• you have frequent infections such as fever, severe chills, sore throat or mouth ulcers. These could be signs of a blood problem called ‘leucopenia’
  • you have a high temperature, sweating or stiff muscles, fast heartbeat, fast breathing and feel confused, drowsy or agitated. These could be signs of a serious but rare side effect called ‘neuroleptic malignant syndrome’
  • you get a bloated feeling and cramping pain in the abdomen (stomach) be sick (vomit), have indigestion, heartburn, upset stomach, constipation, loss of appetite, dry mouth. This could be caused by an obstruction or blockage of the intestine
  • you have pain in your abdomen with vomiting and diarrhoea
  • you have a long lasting painful erection of the penis
  • you bruise more easily than usual. This could be because of a blood disorder called ‘thrombocytopenia’
  • you have blood clots in the veins especially in the legs (symptoms include swelling, pain and redness in the leg), which may travel through blood vessels to the lungs causing chest pain and difficulty in breathing. If you notice any of these symptoms seek medical advice immediately.

Tell your doctor or pharmacist as soon as possible if you have any of the following side effects:

Very common (may affect more than 1 in 10 people)

  • feeling dizzy, lightheaded or faint when you stand or sit up quickly (due to low blood pressure).

Not known (frequency cannot be estimated from the available data)

  • you are breathing more slowly or less deeply than normal
  • changes in skin or eye colour after having Chlorpromazine for a long time
  • problems with eyesight
  • rigid or stiff muscles, trembling or shaking, difficulty moving
  • passing large amounts of urine, excessive thirst and having a dry mouth or skin. You may be more likely get infections such as thrush. This could be due to too much sugar in your blood (hyperglycaemia)
  • unusual eye movements (including rolling of the eyes)
  • your neck becomes twisted to one side
  • your jaw is tight and stiff
  • you have difficulty in passing water (urine)
  • feeling tired, weak, confused and have muscles that ache, are stiff or do not work well. This may be due to low sodium levels in your blood.

Tell your doctor or pharmacist if any of the following side effects gets serious or lasts longer than a few days:

Very common (may affect more than 1 in 10 people)

  • dry mouth
  • feeling drowsy or sleepy
  • putting on weight.

Common (may affect up to 1 in 10 people)

  • abnormal production of breast milk in men and women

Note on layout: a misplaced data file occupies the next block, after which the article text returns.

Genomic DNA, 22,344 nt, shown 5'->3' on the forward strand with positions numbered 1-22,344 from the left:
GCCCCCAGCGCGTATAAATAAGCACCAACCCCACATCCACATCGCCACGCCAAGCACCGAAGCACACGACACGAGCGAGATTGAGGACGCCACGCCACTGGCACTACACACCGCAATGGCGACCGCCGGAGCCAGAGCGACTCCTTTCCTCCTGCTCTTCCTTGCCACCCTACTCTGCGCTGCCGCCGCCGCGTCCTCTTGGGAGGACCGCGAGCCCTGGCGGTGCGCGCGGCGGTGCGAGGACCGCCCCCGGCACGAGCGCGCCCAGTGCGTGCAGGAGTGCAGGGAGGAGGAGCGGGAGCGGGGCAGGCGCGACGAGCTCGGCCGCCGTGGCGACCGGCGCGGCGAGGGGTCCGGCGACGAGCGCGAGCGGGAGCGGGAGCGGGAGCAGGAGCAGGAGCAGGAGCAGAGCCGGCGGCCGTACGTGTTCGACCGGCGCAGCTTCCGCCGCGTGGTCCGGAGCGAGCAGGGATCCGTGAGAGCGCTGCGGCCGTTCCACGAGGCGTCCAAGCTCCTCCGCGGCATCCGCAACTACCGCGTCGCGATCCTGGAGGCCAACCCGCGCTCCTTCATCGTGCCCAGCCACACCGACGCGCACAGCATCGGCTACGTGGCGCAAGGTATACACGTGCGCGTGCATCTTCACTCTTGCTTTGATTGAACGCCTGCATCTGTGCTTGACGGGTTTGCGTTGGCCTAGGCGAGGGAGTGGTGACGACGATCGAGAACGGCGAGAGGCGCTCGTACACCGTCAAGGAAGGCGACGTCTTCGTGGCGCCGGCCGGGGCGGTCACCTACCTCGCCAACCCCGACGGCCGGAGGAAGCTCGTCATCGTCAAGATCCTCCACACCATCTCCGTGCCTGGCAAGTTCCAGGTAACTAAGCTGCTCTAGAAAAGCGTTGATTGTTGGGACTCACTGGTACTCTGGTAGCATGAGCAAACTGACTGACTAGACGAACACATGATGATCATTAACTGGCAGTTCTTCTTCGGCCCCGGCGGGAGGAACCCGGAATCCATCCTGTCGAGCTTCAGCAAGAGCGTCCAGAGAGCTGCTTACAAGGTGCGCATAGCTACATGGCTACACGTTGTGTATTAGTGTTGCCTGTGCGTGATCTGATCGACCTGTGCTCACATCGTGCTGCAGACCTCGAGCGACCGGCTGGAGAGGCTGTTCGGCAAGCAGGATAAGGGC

• loss of menstrual periods
  • feeling anxious.

Not known (frequency cannot be estimated from the available data)

  • breast enlargement in men
  • difficulty in getting or keeping an erection (impotence)
  • reduced sexual desire in women
  • difficulty sleeping (insomnia)
  • feeling agitated
  • being more sensitive to the sun than usual
  • stuffy nose
  • skin rashes
  • tiredness, low mood.

In elderly people with dementia, a small increase in the number of deaths has been reported for patients taking antipsychotics compared with those not receiving antipsychotics.

Withdrawal effects: If this medicine is stopped suddenly nausea, vomiting and difficulty sleeping (insomnia), tremor (shaking), jerky body movements and the inability to control movements of the hands and body can occur.

If any of the side effects get serious, or if you notice any side effects not mentioned in this leaflet, please tell your doctor or pharmacist.

Reporting of side effects

If you get any side effects, talk to your doctor, pharmacist or nurse. This includes any possible side effects not listed in this leaflet. You can also report side effects directly via the Yellow Card Scheme at:

By reporting side effects you can help provide more information on the safety of this medicine.

5. How to store Chlorpromazine Tablets

Do not store above 25°C.Store in a dry place, protect from light. Keep the container tightly closed. Keep this medicine out of the sight and reach of children. Do not use this medicine after the expiry date which is stated on the carton and blister after EXP. The expiry date refers to the last day of that month. . Do not throw away any medicines via wastewater or household waste. Ask your pharmacist how to throw away medicines you no longer use. These measures will help protect the environment.

6. Contents of the pack and other information

What Chlorpromazine Tablets contain

The active ingredient (which makes the tablets work) is chlorpromazine hydrochloride. The tablets also contain lactose, maize starch, povidone, sodium starch glycollate, colloidal anhydrous silica, magnesium stearate, hypromellose, purified water, ethylcellulose, diethylphthalate and titanium dioxide (E171).

What Chlorpromazine Tablets look like and contents of the pack

The tablets are round, white, and film coated. The 25mg tablets are marked with CPZ25. The 50mg tablets are marked with CPZ50. The 100mg tablets are marked with CPZ100. Available pack sizes are 28, 30, 50, 56, 60, 84, 100, 250, 500 and 1,000 tablets. Not all pack sizes may be marketed.

Marketing authorisation holder and manufacturer

Dr. Reddy’s Laboratories (UK) Ltd.
6 Riverview Road
HU17 0LD

Leaflet revised 03/2016© Dr. Reddy’s Laboratories (UK) Ltd

Chlorpromazine 25mg Tablets PL08553/0074

Chlorpromazine 50mg Tablets PL08553/0075

Chlorpromazine 100mg tablets PL08553/0076


Company Contact Details
Dr. Reddy's Laboratories (UK) Ltd

6 Riverview Road, Beverley, Hull, HU17 0LD


+44 (0)1482 860228